Where Does My Fairtrade Honey Come From?

Ah, honey, the lively liquid gold that brightens our breakfasts each morning, sweetens our herbal teas and is our go to when we’re feeling under the weather. Where would we be without it? You’re probably aware of the wealth of health benefits that come from honey as a natural remedy, but do you know where your Traidcraft honey actually comes from, and what good you’re doing for the world by buying it? If not, listen up.

The journey all started as a beekeeper project in the 1980s, funded by the church during the Pinochet regime, but became an official APICOOP co-operative in 1997 and has since been a long-standing supplier of Traidcraft honey. Our delicious Traidcraft Chilean Nectar Set Honey begins its life on an APICOOP co-operative in the Valdivia region of South America. This rural area presents limited work opportunities for the residents, which is one of the reasons this co-operative works so well.

A female beekeeper holding some fresh honey

APICOOP ensures that the 350 beekeepers who lovingly tend to the honey before it makes its way into our jars, are given technical assistance when harvesting the honey. For example, they don’t need to have four people to carry each of their barrels of honey anymore – now they use their forklift truck! Not only this, but APICOOP provide the beekeepers with a marketing channel and fair prices for their honey. They also have access to an agronomist, who advises them on avoiding and curing bee diseases. And let’s face it – keeping those bees happy and healthy is key to making delicious honey!

But it’s not just bee diseases which pose threat to the well-being of the farms – they have natural disasters to contend with, too. Recently, Calbuco Volcano erupted and wiped out a substantial amount of their crop and 5,000 hives, which could have seen any regular smallholding cease trading. Luckily, as APICOOP is a co-operative, they don’t just rely on one area for production, so they were able to pull through.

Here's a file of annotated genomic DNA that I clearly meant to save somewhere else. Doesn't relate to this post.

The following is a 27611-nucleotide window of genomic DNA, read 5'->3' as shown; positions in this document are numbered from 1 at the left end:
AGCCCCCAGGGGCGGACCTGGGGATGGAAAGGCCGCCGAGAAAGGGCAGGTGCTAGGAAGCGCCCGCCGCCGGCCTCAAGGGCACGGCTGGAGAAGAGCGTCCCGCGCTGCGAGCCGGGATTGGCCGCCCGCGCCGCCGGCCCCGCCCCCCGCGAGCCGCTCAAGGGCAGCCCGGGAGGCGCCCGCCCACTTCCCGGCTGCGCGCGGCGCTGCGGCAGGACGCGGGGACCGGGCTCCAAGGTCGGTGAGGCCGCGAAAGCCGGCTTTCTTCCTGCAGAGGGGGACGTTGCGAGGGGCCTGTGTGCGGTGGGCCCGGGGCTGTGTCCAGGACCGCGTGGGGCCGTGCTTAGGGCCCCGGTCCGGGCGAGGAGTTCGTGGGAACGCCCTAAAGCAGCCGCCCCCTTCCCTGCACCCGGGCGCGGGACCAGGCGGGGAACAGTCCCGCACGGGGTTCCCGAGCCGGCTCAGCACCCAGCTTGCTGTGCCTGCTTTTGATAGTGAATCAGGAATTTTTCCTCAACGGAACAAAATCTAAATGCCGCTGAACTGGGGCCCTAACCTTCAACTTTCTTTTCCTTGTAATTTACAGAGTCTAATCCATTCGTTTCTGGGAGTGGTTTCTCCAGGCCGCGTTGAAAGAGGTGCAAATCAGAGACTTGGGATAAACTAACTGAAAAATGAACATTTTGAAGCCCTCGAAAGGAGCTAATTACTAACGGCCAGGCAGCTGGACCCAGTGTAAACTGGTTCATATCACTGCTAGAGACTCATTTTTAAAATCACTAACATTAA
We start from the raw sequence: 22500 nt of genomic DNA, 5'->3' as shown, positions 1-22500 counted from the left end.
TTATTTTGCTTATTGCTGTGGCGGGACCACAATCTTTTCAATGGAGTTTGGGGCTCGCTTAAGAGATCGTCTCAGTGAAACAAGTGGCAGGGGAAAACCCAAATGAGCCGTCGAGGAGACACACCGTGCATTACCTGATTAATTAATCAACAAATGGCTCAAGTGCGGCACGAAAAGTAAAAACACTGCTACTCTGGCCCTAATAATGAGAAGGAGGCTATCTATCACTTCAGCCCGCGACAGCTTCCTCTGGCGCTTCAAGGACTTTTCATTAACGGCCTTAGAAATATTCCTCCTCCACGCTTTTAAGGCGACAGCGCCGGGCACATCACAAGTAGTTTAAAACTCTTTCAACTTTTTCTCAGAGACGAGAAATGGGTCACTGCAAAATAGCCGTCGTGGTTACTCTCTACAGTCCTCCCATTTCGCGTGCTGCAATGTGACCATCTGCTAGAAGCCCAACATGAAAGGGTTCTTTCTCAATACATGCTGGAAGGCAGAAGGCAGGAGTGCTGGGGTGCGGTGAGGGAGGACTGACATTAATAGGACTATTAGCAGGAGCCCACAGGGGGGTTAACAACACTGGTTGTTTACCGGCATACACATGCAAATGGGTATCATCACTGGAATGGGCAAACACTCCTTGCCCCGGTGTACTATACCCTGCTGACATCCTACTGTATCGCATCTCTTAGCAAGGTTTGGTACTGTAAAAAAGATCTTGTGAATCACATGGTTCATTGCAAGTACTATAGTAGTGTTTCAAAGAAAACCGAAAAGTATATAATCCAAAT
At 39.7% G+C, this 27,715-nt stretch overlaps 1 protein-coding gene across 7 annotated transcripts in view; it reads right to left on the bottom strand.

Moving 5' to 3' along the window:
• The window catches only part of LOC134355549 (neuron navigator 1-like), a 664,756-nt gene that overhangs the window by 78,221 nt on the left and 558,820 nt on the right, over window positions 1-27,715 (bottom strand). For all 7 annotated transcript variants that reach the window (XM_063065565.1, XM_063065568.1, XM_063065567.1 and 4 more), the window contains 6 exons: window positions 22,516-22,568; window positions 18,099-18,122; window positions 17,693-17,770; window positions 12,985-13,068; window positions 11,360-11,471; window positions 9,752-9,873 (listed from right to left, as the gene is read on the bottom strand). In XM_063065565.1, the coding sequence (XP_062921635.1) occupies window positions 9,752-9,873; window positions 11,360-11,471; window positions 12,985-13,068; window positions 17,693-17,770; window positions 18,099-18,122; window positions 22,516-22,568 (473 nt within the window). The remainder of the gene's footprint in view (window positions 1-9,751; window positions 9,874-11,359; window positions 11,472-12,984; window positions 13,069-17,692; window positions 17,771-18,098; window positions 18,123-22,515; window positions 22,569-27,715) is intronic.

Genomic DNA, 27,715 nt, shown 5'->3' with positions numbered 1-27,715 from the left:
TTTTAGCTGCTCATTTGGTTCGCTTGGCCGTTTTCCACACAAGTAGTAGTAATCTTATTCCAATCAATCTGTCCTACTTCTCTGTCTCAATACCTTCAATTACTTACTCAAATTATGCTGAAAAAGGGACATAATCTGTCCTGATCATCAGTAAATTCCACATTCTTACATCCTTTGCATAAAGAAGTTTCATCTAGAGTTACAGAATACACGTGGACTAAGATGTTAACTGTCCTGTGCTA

Sonia Pinuer picking blueberries on an Apicoop farm

Due to the recent global economic changes, it became too risky for the APICOOP co-operative to concentrate solely on one product. So, more recently, through support from Traidcraft, APICOOP has diversified their expertise into dried blueberries; the world’s first fair trade blueberries, in fact!

As well as reducing the risk of relying on just one product, the blueberry project helps to provide additional employment, particularly for women in the community, to secure employment in this rural area where jobs are scarce. Women now have the opportunity to work during the harvesting period, around their family commitments, with guarantee of fair payment.

A blueberry farmer on the farm, holding her crop

Beekeepers and blueberry farmers are also given a Fairtrade premium, which is paid to producers on top of their agreed price. This extra premium is invested back into the community, for things like boreholes for water, secure access to electricity or a collection centre for local tea farmers to bring their crop.

The additional income from the blueberries has made APICOOP less reliant on loans from commercial banks and means it’s been able to develop a ‘community bank’, making low-interest loans to members, so they can buy more hives and other equipment.

We’re sure you’ll find that your Traidcraft Honey will taste even sweeter now that you know exactly where it’s come from and the good you’re doing by eating it! If you’re interested in fair trade, tracing your foods back to their origins and meeting the people behind the products, why not book your place on a Meet the People tour?

Published at: 18-02-2019
Tags: Honey Fair Trade Fair Trade Honey Apicoop Blueberries